There are a few moments that mark the film out as having been made specifically during WWII, such as Albert Basserman’s role as Van Meer. But the prevailing ethos is that of Johnny and Scott ffoliott as reporters out for a scoop…somewhat like His Girl Friday. Theoretically, they’re doing it for patriotic reasons, but mostly their just doing it because they’re reporters and they’ve happened on the biggest scoop short of a declaration of war (which does come in the middle of the film). It is Carol and her father who are the ones motivated by patriotism (though admittedly patriotism to separate countries).

The ending, however, is the most striking example of a wartime message. It was added after the end of the film’s shooting and when real-life London was under attack from German air raids. In the film, Johnny is giving the news via radio to America when an air raid occurs and the lights go out and he is forced to modify his message, exhorting America to keep the lights burning, so to speak. It is a direct appeal from Britain to America in 1940, though America wouldn’t get into the war until the end of 1941.

This post was written for The Alfred Hitchcock Blogathon. Thanks so much to Coffee, Classics, & Craziness for hosting!!! Be sure to read all the other posts on Hitchcock.




Posted by on August 13, 2016 in Movies


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9 responses to “Foreign Correspondent (1940)

  1. evaschon

    August 13, 2016 at 7:46 pm

    George Sanders playing a good guy? This I’ve got to see! 🙂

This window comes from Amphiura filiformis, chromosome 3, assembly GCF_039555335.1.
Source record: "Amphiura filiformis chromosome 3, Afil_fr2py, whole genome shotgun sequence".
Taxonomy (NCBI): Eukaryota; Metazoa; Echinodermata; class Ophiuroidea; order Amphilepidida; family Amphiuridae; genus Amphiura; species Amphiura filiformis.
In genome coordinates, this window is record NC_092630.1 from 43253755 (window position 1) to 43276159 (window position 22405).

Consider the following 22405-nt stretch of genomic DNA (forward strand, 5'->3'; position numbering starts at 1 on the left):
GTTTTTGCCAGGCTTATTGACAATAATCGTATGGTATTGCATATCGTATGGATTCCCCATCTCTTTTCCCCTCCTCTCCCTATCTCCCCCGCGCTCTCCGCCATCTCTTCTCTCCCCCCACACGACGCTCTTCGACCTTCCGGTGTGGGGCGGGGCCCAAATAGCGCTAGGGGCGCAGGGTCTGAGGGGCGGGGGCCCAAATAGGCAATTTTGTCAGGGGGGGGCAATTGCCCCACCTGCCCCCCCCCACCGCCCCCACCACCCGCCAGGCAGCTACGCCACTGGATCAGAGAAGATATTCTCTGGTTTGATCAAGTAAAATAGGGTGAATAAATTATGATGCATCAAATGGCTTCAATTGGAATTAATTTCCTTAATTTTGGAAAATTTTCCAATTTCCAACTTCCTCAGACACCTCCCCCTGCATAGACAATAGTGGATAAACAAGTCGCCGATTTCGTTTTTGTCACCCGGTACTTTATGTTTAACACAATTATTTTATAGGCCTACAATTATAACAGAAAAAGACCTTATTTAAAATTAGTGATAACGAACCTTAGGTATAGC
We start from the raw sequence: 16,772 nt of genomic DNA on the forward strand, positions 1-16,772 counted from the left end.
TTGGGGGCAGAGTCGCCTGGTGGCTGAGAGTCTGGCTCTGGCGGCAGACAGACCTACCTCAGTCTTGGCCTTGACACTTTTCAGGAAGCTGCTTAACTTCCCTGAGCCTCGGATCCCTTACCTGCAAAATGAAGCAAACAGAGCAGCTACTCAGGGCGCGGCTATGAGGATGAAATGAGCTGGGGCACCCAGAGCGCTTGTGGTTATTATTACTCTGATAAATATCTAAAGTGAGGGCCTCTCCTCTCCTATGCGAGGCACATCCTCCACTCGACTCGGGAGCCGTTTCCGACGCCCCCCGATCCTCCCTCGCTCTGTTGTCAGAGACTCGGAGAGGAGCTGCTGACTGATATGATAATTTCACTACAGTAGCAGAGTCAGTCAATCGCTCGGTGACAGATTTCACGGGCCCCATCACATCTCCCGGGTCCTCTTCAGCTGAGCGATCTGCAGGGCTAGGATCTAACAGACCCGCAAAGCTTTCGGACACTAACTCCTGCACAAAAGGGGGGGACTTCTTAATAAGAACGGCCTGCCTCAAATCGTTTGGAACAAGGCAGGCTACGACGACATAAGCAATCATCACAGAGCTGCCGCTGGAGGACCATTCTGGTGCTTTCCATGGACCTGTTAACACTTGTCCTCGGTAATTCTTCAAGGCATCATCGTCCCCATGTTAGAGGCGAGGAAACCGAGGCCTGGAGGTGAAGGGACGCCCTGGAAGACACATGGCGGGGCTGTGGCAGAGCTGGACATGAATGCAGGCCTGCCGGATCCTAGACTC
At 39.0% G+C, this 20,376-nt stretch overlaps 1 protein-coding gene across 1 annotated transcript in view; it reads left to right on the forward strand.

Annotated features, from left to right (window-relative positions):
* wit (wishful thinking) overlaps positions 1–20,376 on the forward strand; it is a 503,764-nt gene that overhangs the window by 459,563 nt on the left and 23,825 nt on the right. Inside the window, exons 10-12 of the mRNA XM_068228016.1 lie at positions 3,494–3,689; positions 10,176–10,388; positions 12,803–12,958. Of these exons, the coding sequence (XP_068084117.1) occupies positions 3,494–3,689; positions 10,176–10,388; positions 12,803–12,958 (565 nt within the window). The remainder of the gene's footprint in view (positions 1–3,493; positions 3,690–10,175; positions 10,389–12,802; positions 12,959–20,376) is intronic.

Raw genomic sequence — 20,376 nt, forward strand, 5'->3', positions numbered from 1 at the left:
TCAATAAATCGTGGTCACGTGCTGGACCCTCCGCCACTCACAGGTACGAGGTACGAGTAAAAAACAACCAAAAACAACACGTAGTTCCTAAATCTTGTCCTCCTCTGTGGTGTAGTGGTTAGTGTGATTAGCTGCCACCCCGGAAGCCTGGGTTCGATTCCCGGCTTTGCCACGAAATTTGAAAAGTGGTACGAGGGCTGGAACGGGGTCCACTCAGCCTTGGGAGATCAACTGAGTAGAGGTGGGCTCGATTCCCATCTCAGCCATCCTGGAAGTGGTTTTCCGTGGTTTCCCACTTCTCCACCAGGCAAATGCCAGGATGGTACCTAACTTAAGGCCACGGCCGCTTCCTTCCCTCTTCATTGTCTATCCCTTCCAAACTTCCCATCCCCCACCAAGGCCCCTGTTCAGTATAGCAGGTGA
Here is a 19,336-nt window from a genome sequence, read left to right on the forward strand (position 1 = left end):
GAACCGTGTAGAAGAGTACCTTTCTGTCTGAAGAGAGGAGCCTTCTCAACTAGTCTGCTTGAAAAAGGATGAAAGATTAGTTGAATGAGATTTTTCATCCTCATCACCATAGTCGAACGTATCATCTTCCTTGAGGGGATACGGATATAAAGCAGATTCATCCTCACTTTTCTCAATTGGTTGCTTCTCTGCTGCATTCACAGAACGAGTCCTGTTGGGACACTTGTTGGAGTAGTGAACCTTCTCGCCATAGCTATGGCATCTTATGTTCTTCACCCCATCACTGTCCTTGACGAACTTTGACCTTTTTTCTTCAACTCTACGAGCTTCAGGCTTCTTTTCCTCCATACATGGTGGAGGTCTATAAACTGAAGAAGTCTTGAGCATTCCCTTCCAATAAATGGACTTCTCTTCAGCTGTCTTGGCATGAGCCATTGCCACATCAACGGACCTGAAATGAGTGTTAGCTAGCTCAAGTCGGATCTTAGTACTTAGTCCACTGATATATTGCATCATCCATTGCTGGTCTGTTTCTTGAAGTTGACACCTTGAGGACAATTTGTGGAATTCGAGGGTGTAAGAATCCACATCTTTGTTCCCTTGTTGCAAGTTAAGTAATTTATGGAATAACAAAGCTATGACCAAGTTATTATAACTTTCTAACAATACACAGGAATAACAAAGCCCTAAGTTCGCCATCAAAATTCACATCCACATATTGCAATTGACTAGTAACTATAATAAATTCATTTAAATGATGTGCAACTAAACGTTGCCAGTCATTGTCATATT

Liked by 1 person

    • christinawehner

      August 13, 2016 at 7:55 pm

      Yes, I know what you mean! When I first saw him in the film, I kept expecting to find out that he was really a villain. 🙂


  2. Charles W. Callahan

    August 16, 2016 at 3:54 pm

    One of my favorite Hitchcocks. Robert Benchely is wonderful. He not only did some of his own dialogue, he worked on other scenes. Funny how Benchley and his friend Dorothy Parker both worked with Hitch.

    Liked by 1 person

    • christinawehner

      August 16, 2016 at 9:52 pm

      Yes, this one’s been growing on me in a big way. I liked it the first time, but really enjoyed it this last time.

      Benchley did a great job on his dialogue! I wonder if he always was responsible for his own dialogue in his films – they all seem to bare his brand of humor.


  3. Michaela

    August 17, 2016 at 8:41 pm

    I really enjoy this film, but oddly enough, I always forget about it…? It’s a Hitchcock picture through and through, yet it’s probably one of his most underrated. Every time I watch it, I’m reminded of how good it is. Hitch actually wanted Gary Cooper for the lead, which I would have loved to have seen, but Joel McCrea consistently impresses me and I think he does well as a Hitchcock hero. The rest of your observations are spot-on as well!

    Liked by 1 person

    • christinawehner

      August 17, 2016 at 9:34 pm

      Yeah, it does seem to fly under the radar, doesn’t it? I was a little lukewarm the first time I saw it, but really enjoyed it this last time. It’s so much fun, but maybe you’re right – it doesn’t really stick with one…which maybe allows it to feel fresh on a subsequent viewing.

      It would have been cool to see Gary Cooper in an Alfred Hitchcock film!


  4. Silver Screenings

    August 20, 2016 at 4:54 am

    Can’t believe I haven’t seen this! Ah well, based on your review, I have enjoyable viewing ahead.

    I like the idea of George Sanders as a good guy but, like you, I would keep expecting him to reveal himself as a villain.

    Liked by 1 person

    • christinawehner

      August 20, 2016 at 12:27 pm

      It is curious how this one seems to be less known….maybe because Hitchcock made so many great films that some simply slide under the radar. If anyone else had directed it, maybe it would have been better known?

      It is awfully fun to see Sanders as a good guy! Sometimes, I wish he had played more heroes, though he is always delightful as a villain.

      Liked by 1 person